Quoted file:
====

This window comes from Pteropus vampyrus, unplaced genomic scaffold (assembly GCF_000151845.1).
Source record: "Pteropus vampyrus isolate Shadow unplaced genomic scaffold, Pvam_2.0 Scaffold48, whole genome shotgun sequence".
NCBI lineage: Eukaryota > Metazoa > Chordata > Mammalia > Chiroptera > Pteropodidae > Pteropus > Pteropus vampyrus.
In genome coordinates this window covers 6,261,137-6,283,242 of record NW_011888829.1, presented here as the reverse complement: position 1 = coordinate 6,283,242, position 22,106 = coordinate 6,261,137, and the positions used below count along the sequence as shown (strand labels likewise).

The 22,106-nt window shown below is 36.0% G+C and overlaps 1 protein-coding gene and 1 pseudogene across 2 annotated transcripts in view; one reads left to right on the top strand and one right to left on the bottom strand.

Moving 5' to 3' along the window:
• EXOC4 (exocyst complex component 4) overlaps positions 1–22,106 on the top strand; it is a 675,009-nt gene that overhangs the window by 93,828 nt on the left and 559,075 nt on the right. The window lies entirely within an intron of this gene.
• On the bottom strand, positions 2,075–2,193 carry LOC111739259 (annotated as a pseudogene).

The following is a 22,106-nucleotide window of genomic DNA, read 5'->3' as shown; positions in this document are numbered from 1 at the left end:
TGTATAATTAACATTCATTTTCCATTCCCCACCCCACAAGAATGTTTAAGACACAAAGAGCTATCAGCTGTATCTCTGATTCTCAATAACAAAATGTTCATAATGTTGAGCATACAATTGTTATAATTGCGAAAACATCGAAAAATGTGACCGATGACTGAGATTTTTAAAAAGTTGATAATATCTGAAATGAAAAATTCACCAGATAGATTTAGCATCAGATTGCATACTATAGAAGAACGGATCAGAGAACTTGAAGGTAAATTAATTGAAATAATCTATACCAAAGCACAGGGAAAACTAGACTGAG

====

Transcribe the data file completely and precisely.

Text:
This window comes from Pteropus vampyrus, unplaced genomic scaffold (assembly GCF_000151845.1).
Source record: "Pteropus vampyrus isolate Shadow unplaced genomic scaffold, Pvam_2.0 Scaffold48, whole genome shotgun sequence".
NCBI lineage: Eukaryota > Metazoa > Chordata > Mammalia > Chiroptera > Pteropodidae > Pteropus > Pteropus vampyrus.
In genome coordinates this window covers 6,261,137-6,283,242 of record NW_011888829.1, presented here as the reverse complement: position 1 = coordinate 6,283,242, position 22,106 = coordinate 6,261,137, and the positions used below count along the sequence as shown (strand labels likewise).

The 22,106-nt window shown below is 36.0% G+C and overlaps 1 protein-coding gene and 1 pseudogene across 2 annotated transcripts in view; one reads left to right on the top strand and one right to left on the bottom strand.

Moving 5' to 3' along the window:
• EXOC4 (exocyst complex component 4) overlaps positions 1–22,106 on the top strand; it is a 675,009-nt gene that overhangs the window by 93,828 nt on the left and 559,075 nt on the right. The window lies entirely within an intron of this gene.
• On the bottom strand, positions 2,075–2,193 carry LOC111739259 (annotated as a pseudogene).

The following is a 22,106-nucleotide window of genomic DNA, read 5'->3' as shown; positions in this document are numbered from 1 at the left end:
TGTATAATTAACATTCATTTTCCATTCCCCACCCCACAAGAATGTTTAAGACACAAAGAGCTATCAGCTGTATCTCTGATTCTCAATAACAAAATGTTCATAATGTTGAGCATACAATTGTTATAATTGCGAAAACATCGAAAAATGTGACCGATGACTGAGATTTTTAAAAAGTTGATAATATCTGAAATGAAAAATTCACCAGATAGATTTAGCATCAGATTGCATACTATAGAAGAACGGATCAGAGAACTTGAAGGTAAATTAATTGAAATAATCTATACCAAAGCACAGGGAAAACTAGACTGAG